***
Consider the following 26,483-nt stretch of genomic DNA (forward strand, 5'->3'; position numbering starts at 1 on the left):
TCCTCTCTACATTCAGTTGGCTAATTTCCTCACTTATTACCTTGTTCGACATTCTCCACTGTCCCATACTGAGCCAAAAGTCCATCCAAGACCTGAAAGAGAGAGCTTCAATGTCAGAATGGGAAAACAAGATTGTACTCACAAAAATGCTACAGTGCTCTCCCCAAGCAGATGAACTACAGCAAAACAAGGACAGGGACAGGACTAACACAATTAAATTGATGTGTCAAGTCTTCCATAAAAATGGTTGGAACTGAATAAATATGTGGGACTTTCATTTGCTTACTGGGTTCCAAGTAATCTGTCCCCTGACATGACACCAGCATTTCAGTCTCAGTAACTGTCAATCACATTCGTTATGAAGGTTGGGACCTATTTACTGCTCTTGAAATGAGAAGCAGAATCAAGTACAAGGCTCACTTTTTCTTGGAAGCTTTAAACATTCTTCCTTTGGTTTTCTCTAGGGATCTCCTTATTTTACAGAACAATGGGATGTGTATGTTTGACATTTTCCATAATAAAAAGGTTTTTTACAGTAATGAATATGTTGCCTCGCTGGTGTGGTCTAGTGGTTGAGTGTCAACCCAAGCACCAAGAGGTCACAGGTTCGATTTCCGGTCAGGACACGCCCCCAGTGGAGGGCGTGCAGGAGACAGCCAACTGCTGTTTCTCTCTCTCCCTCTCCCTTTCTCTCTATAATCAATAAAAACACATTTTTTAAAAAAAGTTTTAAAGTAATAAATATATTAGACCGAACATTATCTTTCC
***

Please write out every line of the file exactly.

Consider the following 26,483-nt stretch of genomic DNA (forward strand, 5'->3'; position numbering starts at 1 on the left):
TCCTCTCTACATTCAGTTGGCTAATTTCCTCACTTATTACCTTGTTCGACATTCTCCACTGTCCCATACTGAGCCAAAAGTCCATCCAAGACCTGAAAGAGAGAGCTTCAATGTCAGAATGGGAAAACAAGATTGTACTCACAAAAATGCTACAGTGCTCTCCCCAAGCAGATGAACTACAGCAAAACAAGGACAGGGACAGGACTAACACAATTAAATTGATGTGTCAAGTCTTCCATAAAAATGGTTGGAACTGAATAAATATGTGGGACTTTCATTTGCTTACTGGGTTCCAAGTAATCTGTCCCCTGACATGACACCAGCATTTCAGTCTCAGTAACTGTCAATCACATTCGTTATGAAGGTTGGGACCTATTTACTGCTCTTGAAATGAGAAGCAGAATCAAGTACAAGGCTCACTTTTTCTTGGAAGCTTTAAACATTCTTCCTTTGGTTTTCTCTAGGGATCTCCTTATTTTACAGAACAATGGGATGTGTATGTTTGACATTTTCCATAATAAAAAGGTTTTTTACAGTAATGAATATGTTGCCTCGCTGGTGTGGTCTAGTGGTTGAGTGTCAACCCAAGCACCAAGAGGTCACAGGTTCGATTTCCGGTCAGGACACGCCCCCAGTGGAGGGCGTGCAGGAGACAGCCAACTGCTGTTTCTCTCTCTCCCTCTCCCTTTCTCTCTATAATCAATAAAAACACATTTTTTAAAAAAAGTTTTAAAGTAATAAATATATTAGACCGAACATTATCTTTCC